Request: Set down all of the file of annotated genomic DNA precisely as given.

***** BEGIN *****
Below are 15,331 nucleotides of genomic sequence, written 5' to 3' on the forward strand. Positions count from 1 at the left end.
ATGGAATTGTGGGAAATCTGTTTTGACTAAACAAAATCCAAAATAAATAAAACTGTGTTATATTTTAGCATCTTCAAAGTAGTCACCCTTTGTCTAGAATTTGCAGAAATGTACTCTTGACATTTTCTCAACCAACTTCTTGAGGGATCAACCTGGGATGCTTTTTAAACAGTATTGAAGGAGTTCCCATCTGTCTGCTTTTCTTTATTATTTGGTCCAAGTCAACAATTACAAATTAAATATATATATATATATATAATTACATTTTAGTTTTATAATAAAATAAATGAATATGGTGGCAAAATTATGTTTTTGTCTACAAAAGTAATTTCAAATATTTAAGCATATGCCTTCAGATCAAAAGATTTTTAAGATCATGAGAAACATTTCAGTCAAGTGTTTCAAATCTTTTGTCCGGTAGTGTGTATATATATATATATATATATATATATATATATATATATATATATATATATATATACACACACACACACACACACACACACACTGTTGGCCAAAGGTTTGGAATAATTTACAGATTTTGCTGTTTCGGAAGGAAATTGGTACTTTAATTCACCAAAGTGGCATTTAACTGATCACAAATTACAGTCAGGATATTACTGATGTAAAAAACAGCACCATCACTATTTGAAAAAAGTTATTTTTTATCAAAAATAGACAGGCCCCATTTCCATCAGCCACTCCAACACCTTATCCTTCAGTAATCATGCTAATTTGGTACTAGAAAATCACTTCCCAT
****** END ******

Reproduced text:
Below are 15,331 nucleotides of genomic sequence, written 5' to 3' on the forward strand. Positions count from 1 at the left end.
ATGGAATTGTGGGAAATCTGTTTTGACTAAACAAAATCCAAAATAAATAAAACTGTGTTATATTTTAGCATCTTCAAAGTAGTCACCCTTTGTCTAGAATTTGCAGAAATGTACTCTTGACATTTTCTCAACCAACTTCTTGAGGGATCAACCTGGGATGCTTTTTAAACAGTATTGAAGGAGTTCCCATCTGTCTGCTTTTCTTTATTATTTGGTCCAAGTCAACAATTACAAATTAAATATATATATATATATATAATTACATTTTAGTTTTATAATAAAATAAATGAATATGGTGGCAAAATTATGTTTTTGTCTACAAAAGTAATTTCAAATATTTAAGCATATGCCTTCAGATCAAAAGATTTTTAAGATCATGAGAAACATTTCAGTCAAGTGTTTCAAATCTTTTGTCCGGTAGTGTGTATATATATATATATATATATATATATATATATATATATATATATATATATATATACACACACACACACACACACACACACACTGTTGGCCAAAGGTTTGGAATAATTTACAGATTTTGCTGTTTCGGAAGGAAATTGGTACTTTAATTCACCAAAGTGGCATTTAACTGATCACAAATTACAGTCAGGATATTACTGATGTAAAAAACAGCACCATCACTATTTGAAAAAAGTTATTTTTTATCAAAAATAGACAGGCCCCATTTCCATCAGCCACTCCAACACCTTATCCTTCAGTAATCATGCTAATTTGGTACTAGAAAATCACTTCCCAT